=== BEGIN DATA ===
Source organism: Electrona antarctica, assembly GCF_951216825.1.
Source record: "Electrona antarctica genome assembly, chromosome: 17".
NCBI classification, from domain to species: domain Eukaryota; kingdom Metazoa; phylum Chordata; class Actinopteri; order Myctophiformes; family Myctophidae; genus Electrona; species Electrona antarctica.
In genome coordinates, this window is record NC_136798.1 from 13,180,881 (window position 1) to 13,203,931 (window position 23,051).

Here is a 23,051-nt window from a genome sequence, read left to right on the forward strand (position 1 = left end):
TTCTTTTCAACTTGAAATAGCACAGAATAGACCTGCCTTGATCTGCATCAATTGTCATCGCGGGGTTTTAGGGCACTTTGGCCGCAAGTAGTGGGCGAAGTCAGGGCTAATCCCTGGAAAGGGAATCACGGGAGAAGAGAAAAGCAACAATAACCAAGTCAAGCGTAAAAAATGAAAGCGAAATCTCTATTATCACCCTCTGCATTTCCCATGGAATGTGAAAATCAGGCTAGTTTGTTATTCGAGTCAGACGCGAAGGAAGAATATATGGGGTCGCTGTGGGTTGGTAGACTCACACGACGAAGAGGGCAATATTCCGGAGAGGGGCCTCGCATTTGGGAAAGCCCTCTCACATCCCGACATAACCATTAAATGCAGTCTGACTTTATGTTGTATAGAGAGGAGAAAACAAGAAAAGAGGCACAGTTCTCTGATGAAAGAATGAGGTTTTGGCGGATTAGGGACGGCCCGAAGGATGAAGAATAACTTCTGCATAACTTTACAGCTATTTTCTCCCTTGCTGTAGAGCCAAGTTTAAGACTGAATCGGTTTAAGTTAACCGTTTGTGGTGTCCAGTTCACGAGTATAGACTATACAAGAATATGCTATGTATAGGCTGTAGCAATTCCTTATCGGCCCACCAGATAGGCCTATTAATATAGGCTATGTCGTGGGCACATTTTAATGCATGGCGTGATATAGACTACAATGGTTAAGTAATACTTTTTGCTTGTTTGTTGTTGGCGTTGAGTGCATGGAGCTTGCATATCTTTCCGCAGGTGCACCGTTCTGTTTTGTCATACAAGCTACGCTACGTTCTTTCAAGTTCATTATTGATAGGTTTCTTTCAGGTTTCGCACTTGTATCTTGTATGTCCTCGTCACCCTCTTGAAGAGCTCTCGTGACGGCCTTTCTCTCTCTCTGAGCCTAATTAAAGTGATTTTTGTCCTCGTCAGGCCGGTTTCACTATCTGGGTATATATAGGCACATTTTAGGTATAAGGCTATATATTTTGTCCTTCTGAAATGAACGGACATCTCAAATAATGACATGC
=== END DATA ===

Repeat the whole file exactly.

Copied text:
Source organism: Electrona antarctica, assembly GCF_951216825.1.
Source record: "Electrona antarctica genome assembly, chromosome: 17".
NCBI classification, from domain to species: domain Eukaryota; kingdom Metazoa; phylum Chordata; class Actinopteri; order Myctophiformes; family Myctophidae; genus Electrona; species Electrona antarctica.
In genome coordinates, this window is record NC_136798.1 from 13,180,881 (window position 1) to 13,203,931 (window position 23,051).

Here is a 23,051-nt window from a genome sequence, read left to right on the forward strand (position 1 = left end):
TTCTTTTCAACTTGAAATAGCACAGAATAGACCTGCCTTGATCTGCATCAATTGTCATCGCGGGGTTTTAGGGCACTTTGGCCGCAAGTAGTGGGCGAAGTCAGGGCTAATCCCTGGAAAGGGAATCACGGGAGAAGAGAAAAGCAACAATAACCAAGTCAAGCGTAAAAAATGAAAGCGAAATCTCTATTATCACCCTCTGCATTTCCCATGGAATGTGAAAATCAGGCTAGTTTGTTATTCGAGTCAGACGCGAAGGAAGAATATATGGGGTCGCTGTGGGTTGGTAGACTCACACGACGAAGAGGGCAATATTCCGGAGAGGGGCCTCGCATTTGGGAAAGCCCTCTCACATCCCGACATAACCATTAAATGCAGTCTGACTTTATGTTGTATAGAGAGGAGAAAACAAGAAAAGAGGCACAGTTCTCTGATGAAAGAATGAGGTTTTGGCGGATTAGGGACGGCCCGAAGGATGAAGAATAACTTCTGCATAACTTTACAGCTATTTTCTCCCTTGCTGTAGAGCCAAGTTTAAGACTGAATCGGTTTAAGTTAACCGTTTGTGGTGTCCAGTTCACGAGTATAGACTATACAAGAATATGCTATGTATAGGCTGTAGCAATTCCTTATCGGCCCACCAGATAGGCCTATTAATATAGGCTATGTCGTGGGCACATTTTAATGCATGGCGTGATATAGACTACAATGGTTAAGTAATACTTTTTGCTTGTTTGTTGTTGGCGTTGAGTGCATGGAGCTTGCATATCTTTCCGCAGGTGCACCGTTCTGTTTTGTCATACAAGCTACGCTACGTTCTTTCAAGTTCATTATTGATAGGTTTCTTTCAGGTTTCGCACTTGTATCTTGTATGTCCTCGTCACCCTCTTGAAGAGCTCTCGTGACGGCCTTTCTCTCTCTCTGAGCCTAATTAAAGTGATTTTTGTCCTCGTCAGGCCGGTTTCACTATCTGGGTATATATAGGCACATTTTAGGTATAAGGCTATATATTTTGTCCTTCTGAAATGAACGGACATCTCAAATAATGACATGC